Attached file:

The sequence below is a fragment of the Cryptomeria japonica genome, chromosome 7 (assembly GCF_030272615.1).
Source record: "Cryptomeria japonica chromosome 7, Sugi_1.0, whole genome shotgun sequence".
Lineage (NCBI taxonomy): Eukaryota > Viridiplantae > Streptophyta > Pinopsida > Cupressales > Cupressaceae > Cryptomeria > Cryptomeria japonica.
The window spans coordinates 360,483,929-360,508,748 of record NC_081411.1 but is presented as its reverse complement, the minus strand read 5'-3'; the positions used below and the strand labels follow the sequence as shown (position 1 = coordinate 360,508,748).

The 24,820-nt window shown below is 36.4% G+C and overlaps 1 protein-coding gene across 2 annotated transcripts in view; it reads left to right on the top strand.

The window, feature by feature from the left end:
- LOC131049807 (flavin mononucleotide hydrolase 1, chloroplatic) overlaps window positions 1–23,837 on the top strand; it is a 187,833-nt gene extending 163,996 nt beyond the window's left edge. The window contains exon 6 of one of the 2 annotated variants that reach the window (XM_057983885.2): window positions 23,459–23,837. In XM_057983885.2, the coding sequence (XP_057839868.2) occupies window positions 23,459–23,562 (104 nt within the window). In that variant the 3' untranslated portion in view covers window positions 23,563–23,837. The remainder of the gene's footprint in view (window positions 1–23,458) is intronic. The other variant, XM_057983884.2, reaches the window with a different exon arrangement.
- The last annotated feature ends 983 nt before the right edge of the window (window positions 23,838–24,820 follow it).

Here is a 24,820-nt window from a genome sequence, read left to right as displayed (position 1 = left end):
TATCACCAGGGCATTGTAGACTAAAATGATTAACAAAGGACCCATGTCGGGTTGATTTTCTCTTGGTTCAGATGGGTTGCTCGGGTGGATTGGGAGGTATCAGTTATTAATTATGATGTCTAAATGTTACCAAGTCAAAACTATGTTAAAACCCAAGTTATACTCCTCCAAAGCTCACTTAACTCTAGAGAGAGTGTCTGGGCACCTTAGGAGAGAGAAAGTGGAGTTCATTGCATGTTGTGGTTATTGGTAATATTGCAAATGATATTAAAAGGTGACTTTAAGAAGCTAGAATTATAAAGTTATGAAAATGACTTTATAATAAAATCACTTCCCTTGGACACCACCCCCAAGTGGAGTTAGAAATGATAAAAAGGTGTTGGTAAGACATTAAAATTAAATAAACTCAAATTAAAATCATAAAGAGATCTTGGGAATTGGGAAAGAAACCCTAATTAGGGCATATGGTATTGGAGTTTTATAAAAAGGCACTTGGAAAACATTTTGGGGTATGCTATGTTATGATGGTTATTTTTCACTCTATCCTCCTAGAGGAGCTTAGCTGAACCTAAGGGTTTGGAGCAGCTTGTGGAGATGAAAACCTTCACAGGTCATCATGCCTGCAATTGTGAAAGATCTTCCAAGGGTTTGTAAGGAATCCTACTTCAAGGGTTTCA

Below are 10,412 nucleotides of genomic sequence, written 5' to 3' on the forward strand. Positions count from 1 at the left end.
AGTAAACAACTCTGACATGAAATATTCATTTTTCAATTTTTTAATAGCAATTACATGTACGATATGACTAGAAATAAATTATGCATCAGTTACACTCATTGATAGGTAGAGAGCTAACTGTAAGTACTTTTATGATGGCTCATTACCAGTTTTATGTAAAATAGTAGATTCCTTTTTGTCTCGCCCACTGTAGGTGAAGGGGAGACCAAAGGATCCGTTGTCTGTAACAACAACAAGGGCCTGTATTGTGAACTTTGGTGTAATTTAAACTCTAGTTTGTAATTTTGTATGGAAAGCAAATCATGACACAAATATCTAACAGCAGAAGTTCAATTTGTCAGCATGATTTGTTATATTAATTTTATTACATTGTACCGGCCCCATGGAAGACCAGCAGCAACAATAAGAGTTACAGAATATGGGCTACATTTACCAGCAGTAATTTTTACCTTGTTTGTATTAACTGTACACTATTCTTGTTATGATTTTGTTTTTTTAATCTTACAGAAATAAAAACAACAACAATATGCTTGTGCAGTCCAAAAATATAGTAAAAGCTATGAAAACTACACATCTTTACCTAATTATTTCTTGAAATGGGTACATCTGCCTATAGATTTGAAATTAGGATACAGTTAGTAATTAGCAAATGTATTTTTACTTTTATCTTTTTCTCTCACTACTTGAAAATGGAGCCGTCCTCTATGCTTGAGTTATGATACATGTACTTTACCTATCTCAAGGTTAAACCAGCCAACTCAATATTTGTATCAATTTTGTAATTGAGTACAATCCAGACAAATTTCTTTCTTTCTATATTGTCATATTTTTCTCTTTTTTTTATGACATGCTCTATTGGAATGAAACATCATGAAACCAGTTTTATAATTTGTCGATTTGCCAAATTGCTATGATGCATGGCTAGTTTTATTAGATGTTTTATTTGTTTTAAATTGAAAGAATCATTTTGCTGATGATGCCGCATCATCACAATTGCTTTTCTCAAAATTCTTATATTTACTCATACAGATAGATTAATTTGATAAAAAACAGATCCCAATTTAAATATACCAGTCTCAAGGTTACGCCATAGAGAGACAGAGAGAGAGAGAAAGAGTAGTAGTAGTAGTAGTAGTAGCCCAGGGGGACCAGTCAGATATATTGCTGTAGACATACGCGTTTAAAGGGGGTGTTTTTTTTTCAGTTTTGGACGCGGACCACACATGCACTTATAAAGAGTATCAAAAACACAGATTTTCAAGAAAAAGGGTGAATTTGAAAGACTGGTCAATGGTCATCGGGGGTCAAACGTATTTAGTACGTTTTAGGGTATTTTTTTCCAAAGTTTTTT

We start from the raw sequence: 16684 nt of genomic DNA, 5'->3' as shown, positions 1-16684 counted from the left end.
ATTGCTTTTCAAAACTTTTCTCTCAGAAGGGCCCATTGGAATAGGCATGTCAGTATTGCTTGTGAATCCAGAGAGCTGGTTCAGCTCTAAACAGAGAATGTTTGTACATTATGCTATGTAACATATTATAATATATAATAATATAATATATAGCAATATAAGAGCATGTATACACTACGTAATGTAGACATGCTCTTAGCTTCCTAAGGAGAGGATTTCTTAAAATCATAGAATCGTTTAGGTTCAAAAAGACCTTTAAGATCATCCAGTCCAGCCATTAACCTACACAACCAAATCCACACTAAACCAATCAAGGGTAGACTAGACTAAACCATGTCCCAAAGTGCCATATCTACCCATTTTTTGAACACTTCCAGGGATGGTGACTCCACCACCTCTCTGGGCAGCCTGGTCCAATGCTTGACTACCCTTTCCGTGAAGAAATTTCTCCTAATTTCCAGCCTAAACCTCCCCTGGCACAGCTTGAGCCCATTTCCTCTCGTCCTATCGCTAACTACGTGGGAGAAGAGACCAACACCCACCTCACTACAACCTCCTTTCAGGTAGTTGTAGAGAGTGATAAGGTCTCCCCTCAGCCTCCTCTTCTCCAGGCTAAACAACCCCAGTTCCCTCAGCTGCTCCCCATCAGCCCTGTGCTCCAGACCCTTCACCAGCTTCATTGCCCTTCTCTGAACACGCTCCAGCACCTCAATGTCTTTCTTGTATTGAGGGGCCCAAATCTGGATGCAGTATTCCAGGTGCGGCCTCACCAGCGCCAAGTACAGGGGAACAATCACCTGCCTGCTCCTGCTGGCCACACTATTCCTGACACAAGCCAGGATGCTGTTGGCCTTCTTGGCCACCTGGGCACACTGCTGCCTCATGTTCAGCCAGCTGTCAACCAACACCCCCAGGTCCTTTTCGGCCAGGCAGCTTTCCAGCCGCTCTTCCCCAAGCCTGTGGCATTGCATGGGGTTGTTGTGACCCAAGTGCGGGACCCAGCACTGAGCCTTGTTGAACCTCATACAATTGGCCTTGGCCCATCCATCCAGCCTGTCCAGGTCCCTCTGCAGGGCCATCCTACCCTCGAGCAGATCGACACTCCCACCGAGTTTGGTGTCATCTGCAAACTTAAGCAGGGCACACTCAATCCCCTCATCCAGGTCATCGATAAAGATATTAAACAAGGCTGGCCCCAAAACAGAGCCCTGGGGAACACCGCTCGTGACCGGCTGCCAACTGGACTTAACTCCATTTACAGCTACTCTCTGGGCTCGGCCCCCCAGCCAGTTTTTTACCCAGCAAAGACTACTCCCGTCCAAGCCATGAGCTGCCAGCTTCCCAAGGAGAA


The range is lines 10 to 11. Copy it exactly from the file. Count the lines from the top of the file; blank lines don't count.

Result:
TATCACCAGGGCATTGTAGACTAAAATGATTAACAAAGGACCCATGTCGGGTTGATTTTCTCTTGGTTCAGATGGGTTGCTCGGGTGGATTGGGAGGTATCAGTTATTAATTATGATGTCTAAATGTTACCAAGTCAAAACTATGTTAAAACCCAAGTTATACTCCTCCAAAGCTCACTTAACTCTAGAGAGAGTGTCTGGGCACCTTAGGAGAGAGAAAGTGGAGTTCATTGCATGTTGTGGTTATTGGTAATATTGCAAATGATATTAAAAGGTGACTTTAAGAAGCTAGAATTATAAAGTTATGAAAATGACTTTATAATAAAATCACTTCCCTTGGACACCACCCCCAAGTGGAGTTAGAAATGATAAAAAGGTGTTGGTAAGACATTAAAATTAAATAAACTCAAATTAAAATCATAAAGAGATCTTGGGAATTGGGAAAGAAACCCTAATTAGGGCATATGGTATTGGAGTTTTATAAAAAGGCACTTGGAAAACATTTTGGGGTATGCTATGTTATGATGGTTATTTTTCACTCTATCCTCCTAGAGGAGCTTAGCTGAACCTAAGGGTTTGGAGCAGCTTGTGGAGATGAAAACCTTCACAGGTCATCATGCCTGCAATTGTGAAAGATCTTCCAAGGGTTTGTAAGGAATCCTACTTCAAGGGTTTCA

Below are 10,412 nucleotides of genomic sequence, written 5' to 3' on the forward strand. Positions count from 1 at the left end.